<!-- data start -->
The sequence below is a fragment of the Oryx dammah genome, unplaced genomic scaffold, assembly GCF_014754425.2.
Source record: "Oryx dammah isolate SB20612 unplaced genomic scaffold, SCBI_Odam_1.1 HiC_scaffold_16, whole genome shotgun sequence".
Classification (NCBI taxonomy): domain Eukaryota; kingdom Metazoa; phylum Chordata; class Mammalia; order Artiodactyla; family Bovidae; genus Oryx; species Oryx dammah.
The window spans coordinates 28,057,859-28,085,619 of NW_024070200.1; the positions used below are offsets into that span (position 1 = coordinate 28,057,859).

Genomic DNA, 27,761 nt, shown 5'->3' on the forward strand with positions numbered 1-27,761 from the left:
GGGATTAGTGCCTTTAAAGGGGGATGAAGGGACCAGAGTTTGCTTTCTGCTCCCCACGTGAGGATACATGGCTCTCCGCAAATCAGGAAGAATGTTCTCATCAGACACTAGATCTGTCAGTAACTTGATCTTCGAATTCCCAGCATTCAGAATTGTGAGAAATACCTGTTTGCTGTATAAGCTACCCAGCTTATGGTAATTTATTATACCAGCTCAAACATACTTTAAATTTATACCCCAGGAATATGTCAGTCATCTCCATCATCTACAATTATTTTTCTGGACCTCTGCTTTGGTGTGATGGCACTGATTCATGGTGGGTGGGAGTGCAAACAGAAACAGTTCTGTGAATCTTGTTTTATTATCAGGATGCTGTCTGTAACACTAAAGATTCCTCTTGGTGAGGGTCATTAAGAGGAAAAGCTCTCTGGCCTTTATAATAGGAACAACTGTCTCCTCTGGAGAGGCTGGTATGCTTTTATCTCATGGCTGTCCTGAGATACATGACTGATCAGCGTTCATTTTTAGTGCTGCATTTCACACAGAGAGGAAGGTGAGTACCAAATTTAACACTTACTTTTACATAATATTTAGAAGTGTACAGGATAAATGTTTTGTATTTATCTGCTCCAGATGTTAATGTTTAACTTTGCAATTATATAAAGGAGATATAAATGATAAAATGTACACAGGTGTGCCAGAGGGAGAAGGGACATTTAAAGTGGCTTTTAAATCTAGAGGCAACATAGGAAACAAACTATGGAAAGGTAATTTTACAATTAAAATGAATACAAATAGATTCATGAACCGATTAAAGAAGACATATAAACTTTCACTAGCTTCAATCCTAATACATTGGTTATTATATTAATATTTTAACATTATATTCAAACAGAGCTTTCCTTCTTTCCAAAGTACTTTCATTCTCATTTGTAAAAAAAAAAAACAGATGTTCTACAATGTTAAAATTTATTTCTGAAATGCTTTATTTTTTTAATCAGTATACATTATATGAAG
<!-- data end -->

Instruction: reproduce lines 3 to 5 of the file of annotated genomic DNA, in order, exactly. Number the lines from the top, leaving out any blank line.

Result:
Classification (NCBI taxonomy): domain Eukaryota; kingdom Metazoa; phylum Chordata; class Mammalia; order Artiodactyla; family Bovidae; genus Oryx; species Oryx dammah.
The window spans coordinates 28,057,859-28,085,619 of NW_024070200.1; the positions used below are offsets into that span (position 1 = coordinate 28,057,859).

Genomic DNA, 27,761 nt, shown 5'->3' on the forward strand with positions numbered 1-27,761 from the left: